Police probing the deadly shootings at Virginia Tech University have criticised the decision of US network NBC to show footage of the killer.
Cho sent the material to NBC News
Cho Seung-hui sent a package of videos, photographs and writing to NBC on the day of the shootings.
But police said on Thursday that the videos - showing an angry Cho ranting and pointing guns at the camera - added little to their investigation.
A total of 33 people, including Cho, died at two locations on Monday.
Eight students are still being treated at Montgomery Field Hospital, close to the university campus, hospital officials say.
Seventeen were treated for injuries after the shooting, with four undergoing major surgery.
NBC broadcast new footage of 23-year-old killer gunman on Thursday and defended its decision to use Cho's videos.
"I'm not sure we'll ever fully understand why this happened, but I do think this is as close as we'll come to having a glimpse inside the mind of a killer," Steve Capus, head of NBC News, said on the network's Today programme.
Cho's package contained 1,800 words of text and 43 photos, 11 of them showing Cho aiming handguns at the camera. He also sent 28 video clips.
Speaking at Virginia Tech, Steve Flaherty, superintendent of Virginia State Police, said he appreciated NBC's co-operation, but regretted the decision to broadcast the tapes.
"A lot of folks saw images that were very disturbing," he told a news conference.
"This is a kind of image that people in my line of work have to see, and I'm worried that people who are not used to seeing them had to see them," he said.
NBC's Mr Capus said he understood that many people would disagree with the decision to broadcast.
"There is no way to look at without being profoundly upset, and it is incredibly disturbing."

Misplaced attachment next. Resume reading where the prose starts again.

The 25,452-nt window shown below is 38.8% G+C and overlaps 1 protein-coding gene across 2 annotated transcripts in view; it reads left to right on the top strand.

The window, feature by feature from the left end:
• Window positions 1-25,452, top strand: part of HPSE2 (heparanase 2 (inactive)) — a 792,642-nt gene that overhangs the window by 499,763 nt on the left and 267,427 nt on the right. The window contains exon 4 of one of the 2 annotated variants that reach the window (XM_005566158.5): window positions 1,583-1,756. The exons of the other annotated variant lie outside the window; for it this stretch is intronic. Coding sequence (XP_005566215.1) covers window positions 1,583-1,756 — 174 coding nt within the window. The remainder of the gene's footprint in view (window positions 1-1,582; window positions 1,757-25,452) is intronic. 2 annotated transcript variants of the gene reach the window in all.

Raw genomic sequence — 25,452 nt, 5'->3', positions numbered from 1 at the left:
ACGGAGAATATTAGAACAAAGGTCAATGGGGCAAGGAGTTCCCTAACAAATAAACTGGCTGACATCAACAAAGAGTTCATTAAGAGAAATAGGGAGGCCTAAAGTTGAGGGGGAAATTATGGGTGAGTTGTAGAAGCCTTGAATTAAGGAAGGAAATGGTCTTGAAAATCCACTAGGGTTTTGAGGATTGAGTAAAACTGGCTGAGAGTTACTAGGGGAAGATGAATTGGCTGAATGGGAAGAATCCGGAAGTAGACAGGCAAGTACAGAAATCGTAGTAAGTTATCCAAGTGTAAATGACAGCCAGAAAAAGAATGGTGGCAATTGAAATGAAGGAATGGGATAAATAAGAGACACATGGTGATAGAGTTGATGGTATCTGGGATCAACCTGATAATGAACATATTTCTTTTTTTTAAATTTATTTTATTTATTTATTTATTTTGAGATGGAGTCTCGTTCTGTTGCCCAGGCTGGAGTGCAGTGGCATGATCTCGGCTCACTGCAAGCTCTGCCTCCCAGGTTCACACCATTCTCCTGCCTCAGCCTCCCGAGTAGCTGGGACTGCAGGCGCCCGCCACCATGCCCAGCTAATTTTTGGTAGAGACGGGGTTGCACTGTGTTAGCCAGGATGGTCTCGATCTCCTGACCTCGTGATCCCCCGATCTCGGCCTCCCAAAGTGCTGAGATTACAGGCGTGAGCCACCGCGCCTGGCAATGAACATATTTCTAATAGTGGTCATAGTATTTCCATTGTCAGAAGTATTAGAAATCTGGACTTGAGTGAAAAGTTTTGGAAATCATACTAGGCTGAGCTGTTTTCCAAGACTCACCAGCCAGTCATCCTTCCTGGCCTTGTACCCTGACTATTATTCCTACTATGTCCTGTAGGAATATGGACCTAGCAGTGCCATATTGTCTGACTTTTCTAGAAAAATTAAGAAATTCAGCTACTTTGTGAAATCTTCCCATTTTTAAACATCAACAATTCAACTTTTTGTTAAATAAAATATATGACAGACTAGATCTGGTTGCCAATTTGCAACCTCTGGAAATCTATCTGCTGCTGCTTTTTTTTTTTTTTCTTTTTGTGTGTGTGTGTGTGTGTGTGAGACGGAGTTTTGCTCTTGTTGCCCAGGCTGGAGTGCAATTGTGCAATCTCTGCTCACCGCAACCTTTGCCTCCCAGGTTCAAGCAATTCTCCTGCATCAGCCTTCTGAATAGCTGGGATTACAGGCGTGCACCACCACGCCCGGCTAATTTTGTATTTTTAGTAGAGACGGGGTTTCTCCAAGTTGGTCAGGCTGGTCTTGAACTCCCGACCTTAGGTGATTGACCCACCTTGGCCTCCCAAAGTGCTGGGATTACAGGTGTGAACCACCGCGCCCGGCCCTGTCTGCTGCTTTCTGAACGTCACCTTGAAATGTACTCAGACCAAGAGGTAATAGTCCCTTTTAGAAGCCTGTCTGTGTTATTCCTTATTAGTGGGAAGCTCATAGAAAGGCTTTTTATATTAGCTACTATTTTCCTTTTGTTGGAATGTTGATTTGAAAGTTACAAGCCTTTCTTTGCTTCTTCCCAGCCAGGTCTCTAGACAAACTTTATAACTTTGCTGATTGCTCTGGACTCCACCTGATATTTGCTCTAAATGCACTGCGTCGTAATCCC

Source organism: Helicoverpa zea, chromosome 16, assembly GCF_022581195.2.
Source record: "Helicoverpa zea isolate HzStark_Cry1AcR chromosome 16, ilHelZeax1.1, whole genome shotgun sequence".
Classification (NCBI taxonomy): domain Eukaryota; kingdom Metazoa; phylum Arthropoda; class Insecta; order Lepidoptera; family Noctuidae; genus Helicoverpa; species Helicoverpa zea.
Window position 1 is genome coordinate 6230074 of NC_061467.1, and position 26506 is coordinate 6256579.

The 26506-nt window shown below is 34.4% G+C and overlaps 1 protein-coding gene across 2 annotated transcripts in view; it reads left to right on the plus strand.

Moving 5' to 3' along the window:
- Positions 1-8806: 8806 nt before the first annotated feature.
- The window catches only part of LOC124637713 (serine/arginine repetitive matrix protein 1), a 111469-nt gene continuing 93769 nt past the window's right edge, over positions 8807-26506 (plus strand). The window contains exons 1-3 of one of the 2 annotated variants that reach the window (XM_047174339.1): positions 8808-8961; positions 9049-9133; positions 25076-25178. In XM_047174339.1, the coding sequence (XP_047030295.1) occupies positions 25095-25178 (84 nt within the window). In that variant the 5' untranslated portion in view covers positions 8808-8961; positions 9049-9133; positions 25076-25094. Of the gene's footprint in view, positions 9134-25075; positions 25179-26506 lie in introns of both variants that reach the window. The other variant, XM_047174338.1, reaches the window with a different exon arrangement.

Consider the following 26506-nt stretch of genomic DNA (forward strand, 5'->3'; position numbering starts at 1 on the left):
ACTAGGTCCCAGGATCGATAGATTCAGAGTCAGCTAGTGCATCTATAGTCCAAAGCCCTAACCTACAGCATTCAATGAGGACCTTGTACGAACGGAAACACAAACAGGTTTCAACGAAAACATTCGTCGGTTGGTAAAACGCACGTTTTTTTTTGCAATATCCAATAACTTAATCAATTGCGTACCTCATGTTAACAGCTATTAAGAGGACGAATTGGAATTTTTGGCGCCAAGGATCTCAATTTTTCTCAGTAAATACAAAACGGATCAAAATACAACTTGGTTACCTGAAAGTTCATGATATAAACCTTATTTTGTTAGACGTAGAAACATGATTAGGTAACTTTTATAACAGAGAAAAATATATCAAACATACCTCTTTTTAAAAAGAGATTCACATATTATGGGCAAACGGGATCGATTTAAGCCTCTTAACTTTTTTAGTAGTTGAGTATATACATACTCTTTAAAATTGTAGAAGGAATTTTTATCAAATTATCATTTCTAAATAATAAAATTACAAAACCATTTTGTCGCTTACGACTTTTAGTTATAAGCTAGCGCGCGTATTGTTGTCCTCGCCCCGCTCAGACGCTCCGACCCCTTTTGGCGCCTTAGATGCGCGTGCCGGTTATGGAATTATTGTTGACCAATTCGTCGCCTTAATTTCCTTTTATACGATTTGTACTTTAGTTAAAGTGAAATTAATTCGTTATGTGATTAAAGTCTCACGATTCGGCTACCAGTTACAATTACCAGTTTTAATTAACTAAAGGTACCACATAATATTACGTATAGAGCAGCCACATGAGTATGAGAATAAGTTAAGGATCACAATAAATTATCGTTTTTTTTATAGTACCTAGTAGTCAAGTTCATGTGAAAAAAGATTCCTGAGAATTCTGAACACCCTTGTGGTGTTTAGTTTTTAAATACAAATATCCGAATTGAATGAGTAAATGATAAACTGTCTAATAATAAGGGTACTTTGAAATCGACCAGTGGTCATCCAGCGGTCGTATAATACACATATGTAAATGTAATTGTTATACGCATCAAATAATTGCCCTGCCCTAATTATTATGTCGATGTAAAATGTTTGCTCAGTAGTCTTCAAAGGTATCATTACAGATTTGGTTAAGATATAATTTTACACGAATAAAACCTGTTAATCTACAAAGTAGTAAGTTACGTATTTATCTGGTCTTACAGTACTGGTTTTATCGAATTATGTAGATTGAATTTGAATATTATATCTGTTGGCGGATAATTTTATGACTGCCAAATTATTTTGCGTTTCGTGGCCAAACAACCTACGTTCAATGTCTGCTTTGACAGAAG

'I will no longer run'
In the first set of videos aired by NBC, on Wednesday evening, Cho was shown ranting at the camera and railing against rich, privileged students.
He blamed others for forcing him to kill.
"You had 100 billion chances and ways to have avoided today.
"But you decided to spill my blood. You forced me into a corner and gave me only one option. The decision was yours. Now you have blood on your hands that will never wash off," Cho said.
"I didn't have to do this. I could have left. I could have fled. But now I will no longer run," the gunman said.
Police have already revealed that Cho, who moved to the US with his family from South Korea in 1992, was admitted to a mental health unit in late 2005.
He was sent for evaluation after two female students made complaints against him, they said.
Police say the same gun was used at both locations, but they have not definitively linked him to any of those killed on campus or proven that he was at West Ambler Johnston at the time of the shootings there.
Two people were killed at the West Ambler Johnston Hall, a university dormitory, at 0715 on Monday.
Two hours later Cho killed 30 others, plus himself, at the Norris Hall complex across campus.
The complaints by students against Cho were made in November and December 2005, around the time Cho's English teachers raised concerns over his writing and general behaviour.
In the aftermath of the shootings, teachers and fellow students have spoken of Cho's extreme moods, violent writings and unpredictable behaviour.
Meanwhile, police locked down schools in California on Thursday after a man threatened a copycat killing spree that he said would make the Virginia Tech massacre "look mild".
More than 12,000 children were locked into schools at Yuba City, north of California's state capital Sacramento, after Jeffery Thomas Carney allegedly made his threat.
Police and Swat teams have launched a manhunt for Mr Carney, a suspected user of methamphetamine, a powerful stimulant.